Rebecca Gagan: And so, Ireh, when you started to settle into your graduate work, here in Canada, facing the kinds of systemic racism that you started to encounter and really experiencing that kind of really shattering of a sense of yourself, and how you came to see how others saw you. How did you start to cope? And it sounds as if you had, as you shared, such a beautifully strong foundation in your parents and in your family, and the strength that your Nigerian education gave you, you had all of those things as supports, but I’m imagining that it must have been–as I’m sure it continues to be– incredibly difficult to cope with the kinds of racism that you were experiencing then. So, I’m just wondering, how did you cope with it?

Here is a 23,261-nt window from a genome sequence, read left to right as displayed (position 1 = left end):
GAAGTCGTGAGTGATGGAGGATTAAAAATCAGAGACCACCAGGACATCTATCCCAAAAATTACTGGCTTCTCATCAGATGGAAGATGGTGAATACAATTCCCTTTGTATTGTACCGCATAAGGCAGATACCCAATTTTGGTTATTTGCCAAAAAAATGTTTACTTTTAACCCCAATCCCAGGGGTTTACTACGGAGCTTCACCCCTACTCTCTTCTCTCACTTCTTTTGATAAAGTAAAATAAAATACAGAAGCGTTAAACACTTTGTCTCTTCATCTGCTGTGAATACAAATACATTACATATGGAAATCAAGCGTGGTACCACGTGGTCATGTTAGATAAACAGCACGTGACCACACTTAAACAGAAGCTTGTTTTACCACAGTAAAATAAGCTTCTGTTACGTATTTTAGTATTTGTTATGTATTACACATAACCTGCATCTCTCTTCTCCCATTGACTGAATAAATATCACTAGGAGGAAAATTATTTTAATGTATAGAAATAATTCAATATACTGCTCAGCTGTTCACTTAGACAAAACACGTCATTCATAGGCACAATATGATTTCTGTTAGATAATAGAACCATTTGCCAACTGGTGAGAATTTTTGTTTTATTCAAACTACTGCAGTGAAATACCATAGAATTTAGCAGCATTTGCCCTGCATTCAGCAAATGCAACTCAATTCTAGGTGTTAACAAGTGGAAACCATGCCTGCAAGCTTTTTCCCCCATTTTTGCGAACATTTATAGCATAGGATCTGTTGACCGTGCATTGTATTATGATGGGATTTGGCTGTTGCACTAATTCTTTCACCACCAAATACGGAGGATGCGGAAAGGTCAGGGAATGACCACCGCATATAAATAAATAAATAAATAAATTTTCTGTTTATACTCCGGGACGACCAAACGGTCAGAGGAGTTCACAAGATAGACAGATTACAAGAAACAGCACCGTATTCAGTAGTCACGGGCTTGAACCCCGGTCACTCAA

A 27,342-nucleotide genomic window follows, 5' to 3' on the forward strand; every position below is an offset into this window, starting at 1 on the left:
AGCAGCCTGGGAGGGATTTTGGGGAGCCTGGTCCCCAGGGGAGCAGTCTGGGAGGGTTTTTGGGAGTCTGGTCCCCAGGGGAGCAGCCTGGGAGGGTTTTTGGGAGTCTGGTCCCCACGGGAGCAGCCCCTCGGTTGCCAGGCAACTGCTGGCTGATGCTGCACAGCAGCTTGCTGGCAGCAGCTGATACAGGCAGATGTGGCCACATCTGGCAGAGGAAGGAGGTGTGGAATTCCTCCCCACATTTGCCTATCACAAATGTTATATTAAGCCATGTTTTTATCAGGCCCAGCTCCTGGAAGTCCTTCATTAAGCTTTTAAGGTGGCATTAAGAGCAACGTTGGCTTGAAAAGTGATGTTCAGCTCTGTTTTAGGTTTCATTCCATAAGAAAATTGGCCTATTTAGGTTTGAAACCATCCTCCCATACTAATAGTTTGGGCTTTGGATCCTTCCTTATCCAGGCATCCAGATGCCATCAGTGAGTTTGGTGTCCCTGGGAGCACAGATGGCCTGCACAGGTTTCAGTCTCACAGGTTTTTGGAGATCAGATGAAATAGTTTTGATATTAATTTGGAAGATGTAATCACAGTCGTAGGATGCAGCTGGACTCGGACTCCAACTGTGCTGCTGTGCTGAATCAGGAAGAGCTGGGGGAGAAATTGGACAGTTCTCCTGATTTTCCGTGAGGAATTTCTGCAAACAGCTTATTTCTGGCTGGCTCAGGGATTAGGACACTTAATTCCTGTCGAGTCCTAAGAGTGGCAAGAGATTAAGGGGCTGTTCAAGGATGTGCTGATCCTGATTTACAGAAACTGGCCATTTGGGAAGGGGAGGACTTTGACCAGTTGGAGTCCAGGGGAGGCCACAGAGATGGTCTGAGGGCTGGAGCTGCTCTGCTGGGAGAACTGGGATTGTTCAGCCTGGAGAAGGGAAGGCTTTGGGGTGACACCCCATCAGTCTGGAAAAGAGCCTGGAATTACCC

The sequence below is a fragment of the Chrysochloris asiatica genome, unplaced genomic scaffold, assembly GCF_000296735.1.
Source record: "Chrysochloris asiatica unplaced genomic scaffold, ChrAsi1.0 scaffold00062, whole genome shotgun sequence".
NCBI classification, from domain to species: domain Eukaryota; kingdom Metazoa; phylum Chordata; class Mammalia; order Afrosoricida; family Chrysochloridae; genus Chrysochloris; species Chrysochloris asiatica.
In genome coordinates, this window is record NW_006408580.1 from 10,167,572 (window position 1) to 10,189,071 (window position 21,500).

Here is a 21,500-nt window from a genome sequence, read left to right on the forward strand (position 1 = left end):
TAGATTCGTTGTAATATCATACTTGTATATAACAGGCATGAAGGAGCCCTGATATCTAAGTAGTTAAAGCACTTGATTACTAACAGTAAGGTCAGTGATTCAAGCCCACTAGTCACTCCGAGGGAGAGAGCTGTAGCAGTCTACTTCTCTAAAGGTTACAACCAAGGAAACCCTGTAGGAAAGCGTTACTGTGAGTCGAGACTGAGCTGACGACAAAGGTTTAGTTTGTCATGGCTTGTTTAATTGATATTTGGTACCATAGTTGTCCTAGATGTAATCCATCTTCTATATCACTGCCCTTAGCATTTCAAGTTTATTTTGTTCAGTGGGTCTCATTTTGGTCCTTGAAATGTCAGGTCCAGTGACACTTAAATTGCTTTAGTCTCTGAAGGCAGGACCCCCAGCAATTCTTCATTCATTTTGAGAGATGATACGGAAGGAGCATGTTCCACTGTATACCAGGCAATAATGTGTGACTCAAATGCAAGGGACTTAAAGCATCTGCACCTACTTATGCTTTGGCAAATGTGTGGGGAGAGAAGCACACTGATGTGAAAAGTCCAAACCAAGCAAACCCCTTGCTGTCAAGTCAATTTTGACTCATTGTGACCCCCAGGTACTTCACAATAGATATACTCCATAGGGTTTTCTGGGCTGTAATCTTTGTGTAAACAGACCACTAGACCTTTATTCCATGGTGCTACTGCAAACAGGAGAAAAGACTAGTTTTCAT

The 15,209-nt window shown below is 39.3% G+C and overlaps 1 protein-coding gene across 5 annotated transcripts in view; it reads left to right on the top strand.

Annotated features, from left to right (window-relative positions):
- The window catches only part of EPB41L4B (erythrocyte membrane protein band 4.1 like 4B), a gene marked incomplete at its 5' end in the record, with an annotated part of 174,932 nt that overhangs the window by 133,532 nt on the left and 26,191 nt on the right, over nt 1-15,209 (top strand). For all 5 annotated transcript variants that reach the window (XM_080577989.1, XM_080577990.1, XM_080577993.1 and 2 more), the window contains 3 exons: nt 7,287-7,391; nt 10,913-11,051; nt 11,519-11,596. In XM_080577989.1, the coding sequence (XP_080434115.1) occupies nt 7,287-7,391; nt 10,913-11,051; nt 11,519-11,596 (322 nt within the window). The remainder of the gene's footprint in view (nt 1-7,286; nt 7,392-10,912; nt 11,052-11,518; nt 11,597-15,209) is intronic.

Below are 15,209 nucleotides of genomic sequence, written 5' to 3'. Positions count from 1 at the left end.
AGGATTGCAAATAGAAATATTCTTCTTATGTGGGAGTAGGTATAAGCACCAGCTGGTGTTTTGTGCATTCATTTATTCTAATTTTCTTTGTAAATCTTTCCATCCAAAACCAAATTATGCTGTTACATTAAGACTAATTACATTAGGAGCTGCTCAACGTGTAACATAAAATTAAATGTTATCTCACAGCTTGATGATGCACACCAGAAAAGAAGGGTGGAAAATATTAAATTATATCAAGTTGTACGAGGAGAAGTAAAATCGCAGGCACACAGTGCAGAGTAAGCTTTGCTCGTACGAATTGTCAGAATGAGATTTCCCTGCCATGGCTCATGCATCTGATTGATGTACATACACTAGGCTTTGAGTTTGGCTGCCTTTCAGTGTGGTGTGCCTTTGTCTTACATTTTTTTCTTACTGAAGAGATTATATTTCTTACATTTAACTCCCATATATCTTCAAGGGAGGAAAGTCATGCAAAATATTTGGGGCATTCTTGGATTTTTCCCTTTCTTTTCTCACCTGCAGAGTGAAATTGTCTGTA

Ireh Iyioha: Thank you so much for this question, Rebecca. I am going to go back to how I started this conversation about goals and about keeping your eyes on what you can achieve in a moment. Okay. But before I start, I return to just start with that. When I won a place in the top 40, under 40, in you know, the Edmonton Avenue Magazine, top 40 under 40 Award. When I got a place in the class of 2018, there was something the writer who wrote my story said about my experience in Nigeria and– which was accurate. And he said, when I was a child, I wrote a list of the things I wanted to do and achieve in my future–going into the future many years ahead. And I put it in a book, and somehow it got to the playground where someone read it and then laughed, and my brother brought it back home and said, “See, they saw that. Do you have to write those things?” And you know that I have continued that practice today. I still write about the things I want to do and be. I see if, you know, that I almost… I have no skills at this at the very start. In other words, I submit myself to the possibilities. I dream. I know I want to be; I know I want to do, but how to get there. Oh, I should rephrase that and say, I dream, I want to, but how do you be? How do you become those things you dream of is to do. And the doing is the moment, to do what you have to do, and focus on what you have to do in the moment now. I think as a student, as a person, as a young black woman in Canada with all of those challenges. It really helped to focus on what my goals were. I would encourage students not to overwork and end up being burnt out because you’re in competition. If that isn’t part of your plan, for me personally, I’ve never been really bothered about competition because I simply focus on me and my list. The list is important.